If you’ve had a significant lapse in sending or are switching ESPs, begin by sending to your most active subscribers and, you guessed it, look at those results. If you see a large number of bounces or spam complaints, you may want to verify the remainder of your list or take extra steps to mitigate the potential for further issues.

Monitor and maintain

Even the best email lists can go bad.

People who subscribed legitimately can become uninterested in your emails over time. Your send frequency or volume may not be the right fit for some subscribers, your content may not be on point or as sharp as it once was, or some email addresses on your list could have simply fallen out of use.

Your email list is an investment that can reap dividends for years to come, but it requires some maintenance to reach and maintain its zenith.

Monitoring your lists and looking for changes in key performance metrics like open rates, click-throughs, unsubscribes, bounces and other indicators is important in identifying issues and helping maintain balance and quality in your subscriber list.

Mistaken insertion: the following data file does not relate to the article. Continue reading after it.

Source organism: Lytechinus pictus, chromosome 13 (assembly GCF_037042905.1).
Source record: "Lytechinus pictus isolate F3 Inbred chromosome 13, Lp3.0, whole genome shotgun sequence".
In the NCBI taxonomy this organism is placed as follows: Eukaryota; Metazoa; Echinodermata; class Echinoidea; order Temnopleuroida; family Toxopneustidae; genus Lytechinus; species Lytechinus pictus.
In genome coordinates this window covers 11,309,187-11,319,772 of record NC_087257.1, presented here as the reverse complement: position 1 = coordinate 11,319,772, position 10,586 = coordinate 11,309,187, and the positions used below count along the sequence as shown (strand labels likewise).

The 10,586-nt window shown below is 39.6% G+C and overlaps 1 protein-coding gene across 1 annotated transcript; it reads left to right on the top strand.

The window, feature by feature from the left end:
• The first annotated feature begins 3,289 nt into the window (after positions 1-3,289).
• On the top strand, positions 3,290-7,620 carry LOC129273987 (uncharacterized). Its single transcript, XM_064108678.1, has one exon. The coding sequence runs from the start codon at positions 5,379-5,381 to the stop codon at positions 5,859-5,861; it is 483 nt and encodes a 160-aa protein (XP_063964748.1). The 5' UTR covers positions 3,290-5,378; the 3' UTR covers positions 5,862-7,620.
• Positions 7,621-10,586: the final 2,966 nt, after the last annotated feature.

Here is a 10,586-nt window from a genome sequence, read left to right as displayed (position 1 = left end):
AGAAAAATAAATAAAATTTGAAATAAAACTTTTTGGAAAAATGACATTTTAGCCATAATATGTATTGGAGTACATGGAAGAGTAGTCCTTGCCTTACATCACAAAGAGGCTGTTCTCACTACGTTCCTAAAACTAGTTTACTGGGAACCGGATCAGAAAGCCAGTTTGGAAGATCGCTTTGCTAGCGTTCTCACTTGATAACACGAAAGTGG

An upwards swing in complaints with an upload from a new data source might mean that your sign up form isn’t quite compliant or requires some clearer messaging.

A heap of bounces from erroneous addresses might mean that your contest form has been targeted by spambots or by people with no intention of being added to your mailing list.

Dwindling open rates over successive sends may point to a need for tightening up your content, a lowering of send frequency or it may perhaps indicate that your list is in need of a spring cleaning.

The key here is to monitor your results and then to take action or reach out to your ESP for guidance when you identify that something is wrong.

Open rates very rarely improve on their own. Think of your potential engagement issues as having a snowball effect. Low open rates or high spam complaint rates are a clear signal to ISPs that people don’t want your emails – as a result, they can block or filter your later sends which can lead to even more engagement issues.

Furthermore, those engagement issues are usually an indicator of a problem that will want to be addressed promptly – whether it be with the source or management of your lists, your campaign content or something else entirely. Ignoring the issue and hoping your spam complaint rates will lower or that your open rates will improve over time is not the best approach.

Be proactive and ask for help if you need it. We want your email marketing campaigns to be a success and are happy to help wherever we can.